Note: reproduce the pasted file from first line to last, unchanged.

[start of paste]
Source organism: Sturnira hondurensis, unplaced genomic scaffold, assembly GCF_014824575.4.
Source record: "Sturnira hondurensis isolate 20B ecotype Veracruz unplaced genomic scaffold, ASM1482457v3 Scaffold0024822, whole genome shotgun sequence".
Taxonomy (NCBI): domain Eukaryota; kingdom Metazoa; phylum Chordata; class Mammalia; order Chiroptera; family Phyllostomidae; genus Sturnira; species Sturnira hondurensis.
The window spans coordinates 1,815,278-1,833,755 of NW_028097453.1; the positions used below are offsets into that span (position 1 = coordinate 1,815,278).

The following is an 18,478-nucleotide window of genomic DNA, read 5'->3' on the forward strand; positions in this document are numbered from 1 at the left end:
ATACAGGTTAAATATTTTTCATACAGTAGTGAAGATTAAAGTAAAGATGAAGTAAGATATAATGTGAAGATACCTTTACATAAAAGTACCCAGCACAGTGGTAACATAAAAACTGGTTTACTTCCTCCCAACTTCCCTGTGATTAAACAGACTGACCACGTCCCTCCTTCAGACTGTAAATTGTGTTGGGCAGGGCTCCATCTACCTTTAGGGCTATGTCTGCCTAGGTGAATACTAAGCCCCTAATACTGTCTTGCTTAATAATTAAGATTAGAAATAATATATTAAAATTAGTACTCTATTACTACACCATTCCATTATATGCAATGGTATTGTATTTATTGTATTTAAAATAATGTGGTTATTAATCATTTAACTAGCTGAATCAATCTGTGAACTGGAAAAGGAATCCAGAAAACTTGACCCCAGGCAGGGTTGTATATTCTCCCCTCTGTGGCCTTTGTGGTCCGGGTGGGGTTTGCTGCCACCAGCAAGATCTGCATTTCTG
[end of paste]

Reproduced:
Source organism: Sturnira hondurensis, unplaced genomic scaffold, assembly GCF_014824575.4.
Source record: "Sturnira hondurensis isolate 20B ecotype Veracruz unplaced genomic scaffold, ASM1482457v3 Scaffold0024822, whole genome shotgun sequence".
Taxonomy (NCBI): domain Eukaryota; kingdom Metazoa; phylum Chordata; class Mammalia; order Chiroptera; family Phyllostomidae; genus Sturnira; species Sturnira hondurensis.
The window spans coordinates 1,815,278-1,833,755 of NW_028097453.1; the positions used below are offsets into that span (position 1 = coordinate 1,815,278).

The following is an 18,478-nucleotide window of genomic DNA, read 5'->3' on the forward strand; positions in this document are numbered from 1 at the left end:
ATACAGGTTAAATATTTTTCATACAGTAGTGAAGATTAAAGTAAAGATGAAGTAAGATATAATGTGAAGATACCTTTACATAAAAGTACCCAGCACAGTGGTAACATAAAAACTGGTTTACTTCCTCCCAACTTCCCTGTGATTAAACAGACTGACCACGTCCCTCCTTCAGACTGTAAATTGTGTTGGGCAGGGCTCCATCTACCTTTAGGGCTATGTCTGCCTAGGTGAATACTAAGCCCCTAATACTGTCTTGCTTAATAATTAAGATTAGAAATAATATATTAAAATTAGTACTCTATTACTACACCATTCCATTATATGCAATGGTATTGTATTTATTGTATTTAAAATAATGTGGTTATTAATCATTTAACTAGCTGAATCAATCTGTGAACTGGAAAAGGAATCCAGAAAACTTGACCCCAGGCAGGGTTGTATATTCTCCCCTCTGTGGCCTTTGTGGTCCGGGTGGGGTTTGCTGCCACCAGCAAGATCTGCATTTCTG